POLL QUESTION

Public might get say on giving Bangor council line-item authority over school budget

Posted July 07, 2014, at 8:58 p.m.

Poll Question

Warren Caruso
Husson University
Warren Caruso
Pauline Civiello stands in front of her house in downtown Bangor.
Pauline Civiello stands in front of her house in downtown Bangor. Buy Photo

BANGOR, Maine — Bangor city councilors will decide next Monday whether to host a public hearing to ask residents whether they believe the council should have line-item authority over the School Department’s budget.

On Monday night, Councilor Pauline Civiello brought a charter amendment proposal to the city’s government operations committee. The change would give City Council authority to change appropriations in the school budget under 10 categories ranging from payroll to extracurricular activities.

The committee voted 3-2 to hold a council vote on whether to hold a public hearing that would allow the potential charter change to be considered on the November general election ballot.

Under the current charter, the nine-member council only has authority to approve or reject the bottom-line gross allocation request handed up from the seven-member Bangor School Committee.

Civiello calls that a “barrier” to effective council leadership and control over the city’s overall budget, as well as tax shifts that might result. Civiello argues that council has authority over the budgets of the fire department, public works and other city departments, so it would be “common sense” to include the school system under that umbrella as well.

Civiello has argued that with dipping enrollment in Bangor schools, the cost of education also should be less.

It’s unclear whether next Monday’s vote to move the process forward will pass muster. Several councilors expressed reservations and three, Ben Sprague, Nelson During and Gibran Graham were outright opposed.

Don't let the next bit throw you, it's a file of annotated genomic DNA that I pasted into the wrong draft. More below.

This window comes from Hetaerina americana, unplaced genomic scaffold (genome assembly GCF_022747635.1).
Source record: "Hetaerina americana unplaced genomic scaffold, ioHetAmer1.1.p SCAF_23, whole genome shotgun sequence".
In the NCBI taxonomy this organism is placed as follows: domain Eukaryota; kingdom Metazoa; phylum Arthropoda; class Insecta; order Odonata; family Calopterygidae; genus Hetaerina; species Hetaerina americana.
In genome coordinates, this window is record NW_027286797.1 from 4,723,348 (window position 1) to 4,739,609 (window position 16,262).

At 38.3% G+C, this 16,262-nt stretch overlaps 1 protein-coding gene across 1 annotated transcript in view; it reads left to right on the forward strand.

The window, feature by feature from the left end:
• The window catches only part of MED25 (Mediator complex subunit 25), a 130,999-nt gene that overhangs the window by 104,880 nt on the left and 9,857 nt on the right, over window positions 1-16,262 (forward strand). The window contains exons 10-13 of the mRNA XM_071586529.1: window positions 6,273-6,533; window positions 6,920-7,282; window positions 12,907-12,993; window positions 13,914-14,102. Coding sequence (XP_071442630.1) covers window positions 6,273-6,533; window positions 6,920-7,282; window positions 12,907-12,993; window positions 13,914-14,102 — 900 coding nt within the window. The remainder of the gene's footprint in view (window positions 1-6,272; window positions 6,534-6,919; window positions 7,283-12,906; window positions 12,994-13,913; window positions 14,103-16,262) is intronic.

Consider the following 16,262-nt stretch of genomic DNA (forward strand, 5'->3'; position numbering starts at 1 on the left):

The council could collectively vote not to hold a public hearing, in which case the referendum proposal would die. However, it could be revived by a citizens’ initiative.

A group of 10 residents, several of whom had asked Civiello to bring the amendment to the table, attended the meeting and called on the council to move forward with talks about installing veto power.

Graham argued during the meeting that residents who would like to express displeasure with the school budget have the option of voting out current members in favor of people they feel would practice stricter fiscal responsibility.

The $43 million school budget for fiscal year 2015 is a 1.25 percent increase over this year’s. That accounts for 59 cents worth of the $1 increase to the city’s mill rate.

School board Chairman Warren Caruso said Monday that the school budget is vetted carefully by administrators, the superintendent and school committee multiple times before it goes to the council. The budget is a reflection of the most frugal means of maintaining the city’s high quality of schools — a major draw for people who decide to settle in Bangor.

Over the past six budget seasons, the School Department has lost about $6.7 million in funding. In spite of that, Caruso argued, the school budget has averaged a 1 percent increase during that same period of time.

“If we didn’t have an increase in taxes, would we even be discussing this?” Caruso asked.

He also cited the fact that the school committee had at least two workshops with city council while the committee finalized its budget and sought council and public input.

“We’ll have four workshops if you think it will help,” Caruso said, adding that the budgetary issues of the school department aren’t a result of lack of careful thought and consideration, but rather a result of policy decisions at the state that have slashed funding.

Steve Sleeper of Silver Road argued that the charter needs to be revised, as it was crafted 83 years ago and hasn’t been amended since.

Durgin said the charter has been reviewed many times over the years, most recently in 2010, and the councilors reviewing that portion of the charter have always believed it presented a logical, effective system.

Past councils have looked into this same issue, but each time have voted to stick with the active charter.

Several councilors said they believed the goal of more council involvement in the school committee budget could be accomplished without a charter amendment. Simply improving communication could go a long way.

The likely date for a public hearing, if approved by the council, would be later this month. After that, the council would vote on whether to place the charter amendment on the November ballot.

Follow Nick McCrea on Twitter @nmccrea213

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